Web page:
Aaron Sorkin on Revealing Character


Studying Aaron Sorkin's (Steve Jobs, Newsroom, The Social Network, West Wing, A few good men, The American President) scripts and watching how in the hands of a good director goes from the script to screen, is one of my favorite things to do. This is what he said about character writing during one of his interviews at the Aspen Institute with David Brooks:

“Rather than tell the audience who the character is, I like to show the audience what a character wants. It all boils down to intentions and obstacles. Somebody wants something; something is standing in their way of getting it. They want the girl, they want the money, they want to get to Philadelphia — it doesn’t matter, but they have to want it bad. If they need it, that’s even better. Something formidable is standing in their way, and the tactics that character uses to overcome the obstacle is going to define who the character is. It’s like having a Christmas tree and then hanging ornaments on it…I worship at the temple of intention and obstacle. That’s the drive shaft of the car.”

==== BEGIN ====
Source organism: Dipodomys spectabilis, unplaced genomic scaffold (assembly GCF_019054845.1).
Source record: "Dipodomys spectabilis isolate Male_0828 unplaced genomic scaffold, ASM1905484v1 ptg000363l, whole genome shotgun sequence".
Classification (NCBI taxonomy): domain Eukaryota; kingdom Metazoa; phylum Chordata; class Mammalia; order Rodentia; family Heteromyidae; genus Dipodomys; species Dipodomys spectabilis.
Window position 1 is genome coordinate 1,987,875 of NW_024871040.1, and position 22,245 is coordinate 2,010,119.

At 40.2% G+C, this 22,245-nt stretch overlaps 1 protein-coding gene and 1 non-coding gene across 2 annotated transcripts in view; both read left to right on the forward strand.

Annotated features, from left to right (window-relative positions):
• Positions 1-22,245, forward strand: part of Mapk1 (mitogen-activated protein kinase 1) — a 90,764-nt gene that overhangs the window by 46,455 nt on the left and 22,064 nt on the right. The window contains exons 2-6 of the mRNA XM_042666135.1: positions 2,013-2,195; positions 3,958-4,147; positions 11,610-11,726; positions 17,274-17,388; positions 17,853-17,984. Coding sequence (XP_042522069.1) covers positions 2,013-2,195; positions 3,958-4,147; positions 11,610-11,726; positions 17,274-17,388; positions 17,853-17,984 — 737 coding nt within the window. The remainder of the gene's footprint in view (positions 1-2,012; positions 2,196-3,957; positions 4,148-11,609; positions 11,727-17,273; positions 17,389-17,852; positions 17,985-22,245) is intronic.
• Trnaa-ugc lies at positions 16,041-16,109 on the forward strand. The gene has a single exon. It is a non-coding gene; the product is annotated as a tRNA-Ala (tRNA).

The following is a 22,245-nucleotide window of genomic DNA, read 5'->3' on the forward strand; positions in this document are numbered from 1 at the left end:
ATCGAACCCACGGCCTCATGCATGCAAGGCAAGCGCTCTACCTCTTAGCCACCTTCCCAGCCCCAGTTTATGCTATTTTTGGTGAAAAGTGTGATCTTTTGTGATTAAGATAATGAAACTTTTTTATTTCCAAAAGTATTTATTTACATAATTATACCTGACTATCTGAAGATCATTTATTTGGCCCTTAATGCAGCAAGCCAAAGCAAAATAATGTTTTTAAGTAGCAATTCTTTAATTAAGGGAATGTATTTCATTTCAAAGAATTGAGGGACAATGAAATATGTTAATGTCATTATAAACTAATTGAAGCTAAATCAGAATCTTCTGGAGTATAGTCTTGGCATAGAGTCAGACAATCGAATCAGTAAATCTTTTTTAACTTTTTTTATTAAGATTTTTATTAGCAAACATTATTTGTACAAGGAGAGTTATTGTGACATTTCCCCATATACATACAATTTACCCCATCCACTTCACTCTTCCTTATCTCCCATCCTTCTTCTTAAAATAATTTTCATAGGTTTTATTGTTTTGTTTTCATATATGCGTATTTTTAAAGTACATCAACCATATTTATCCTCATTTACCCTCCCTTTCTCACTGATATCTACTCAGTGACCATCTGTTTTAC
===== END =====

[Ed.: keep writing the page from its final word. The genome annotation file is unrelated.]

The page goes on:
Also during the same interview he mentioned this about Toy Story, the Pixar movie:

“If you look at the characters in Toy Story, beginning with Woody on down, they had one big desire which was to be there for Andy. To fulfill their essence of a toy, which is to make him happy. A ton of obstacles were thrown at them. And their characters were defined by how they overcame them.”

To me, that is the essence of character writing...intentions and obstacles of the characters leads to conflicts, conflicts and more conflicts. These conflicts lead to drama that can only turn out to be more interesting when sewn well together into an emotionally charged plot.

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